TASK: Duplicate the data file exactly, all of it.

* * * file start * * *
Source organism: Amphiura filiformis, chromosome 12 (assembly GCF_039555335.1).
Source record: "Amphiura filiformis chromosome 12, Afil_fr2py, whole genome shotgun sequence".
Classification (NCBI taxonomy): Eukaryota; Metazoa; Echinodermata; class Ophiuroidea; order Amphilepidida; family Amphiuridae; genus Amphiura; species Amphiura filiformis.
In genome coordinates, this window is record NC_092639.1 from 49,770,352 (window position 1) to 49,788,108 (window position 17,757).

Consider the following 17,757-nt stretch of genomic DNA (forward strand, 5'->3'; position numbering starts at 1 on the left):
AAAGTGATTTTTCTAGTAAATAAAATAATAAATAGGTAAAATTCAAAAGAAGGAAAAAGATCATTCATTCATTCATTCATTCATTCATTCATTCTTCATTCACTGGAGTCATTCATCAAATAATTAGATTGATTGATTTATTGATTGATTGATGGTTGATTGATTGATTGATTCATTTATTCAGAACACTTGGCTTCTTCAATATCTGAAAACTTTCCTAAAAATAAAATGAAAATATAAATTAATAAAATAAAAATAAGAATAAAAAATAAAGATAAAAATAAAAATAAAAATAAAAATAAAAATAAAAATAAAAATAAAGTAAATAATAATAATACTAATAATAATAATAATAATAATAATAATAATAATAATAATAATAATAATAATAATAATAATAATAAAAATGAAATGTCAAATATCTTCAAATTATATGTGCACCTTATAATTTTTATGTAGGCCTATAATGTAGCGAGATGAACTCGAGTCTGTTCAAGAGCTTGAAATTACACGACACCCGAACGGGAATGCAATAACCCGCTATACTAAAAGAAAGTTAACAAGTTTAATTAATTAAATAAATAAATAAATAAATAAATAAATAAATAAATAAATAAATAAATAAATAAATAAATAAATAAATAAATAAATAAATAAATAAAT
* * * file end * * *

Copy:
Source organism: Amphiura filiformis, chromosome 12 (assembly GCF_039555335.1).
Source record: "Amphiura filiformis chromosome 12, Afil_fr2py, whole genome shotgun sequence".
Classification (NCBI taxonomy): Eukaryota; Metazoa; Echinodermata; class Ophiuroidea; order Amphilepidida; family Amphiuridae; genus Amphiura; species Amphiura filiformis.
In genome coordinates, this window is record NC_092639.1 from 49,770,352 (window position 1) to 49,788,108 (window position 17,757).

Consider the following 17,757-nt stretch of genomic DNA (forward strand, 5'->3'; position numbering starts at 1 on the left):
AAAGTGATTTTTCTAGTAAATAAAATAATAAATAGGTAAAATTCAAAAGAAGGAAAAAGATCATTCATTCATTCATTCATTCATTCATTCATTCTTCATTCACTGGAGTCATTCATCAAATAATTAGATTGATTGATTTATTGATTGATTGATGGTTGATTGATTGATTGATTCATTTATTCAGAACACTTGGCTTCTTCAATATCTGAAAACTTTCCTAAAAATAAAATGAAAATATAAATTAATAAAATAAAAATAAGAATAAAAAATAAAGATAAAAATAAAAATAAAAATAAAAATAAAAATAAAAATAAAAATAAAGTAAATAATAATAATACTAATAATAATAATAATAATAATAATAATAATAATAATAATAATAATAATAATAATAATAATAATAAAAATGAAATGTCAAATATCTTCAAATTATATGTGCACCTTATAATTTTTATGTAGGCCTATAATGTAGCGAGATGAACTCGAGTCTGTTCAAGAGCTTGAAATTACACGACACCCGAACGGGAATGCAATAACCCGCTATACTAAAAGAAAGTTAACAAGTTTAATTAATTAAATAAATAAATAAATAAATAAATAAATAAATAAATAAATAAATAAATAAATAAATAAATAAATAAATAAATAAATAAATAAATAAAT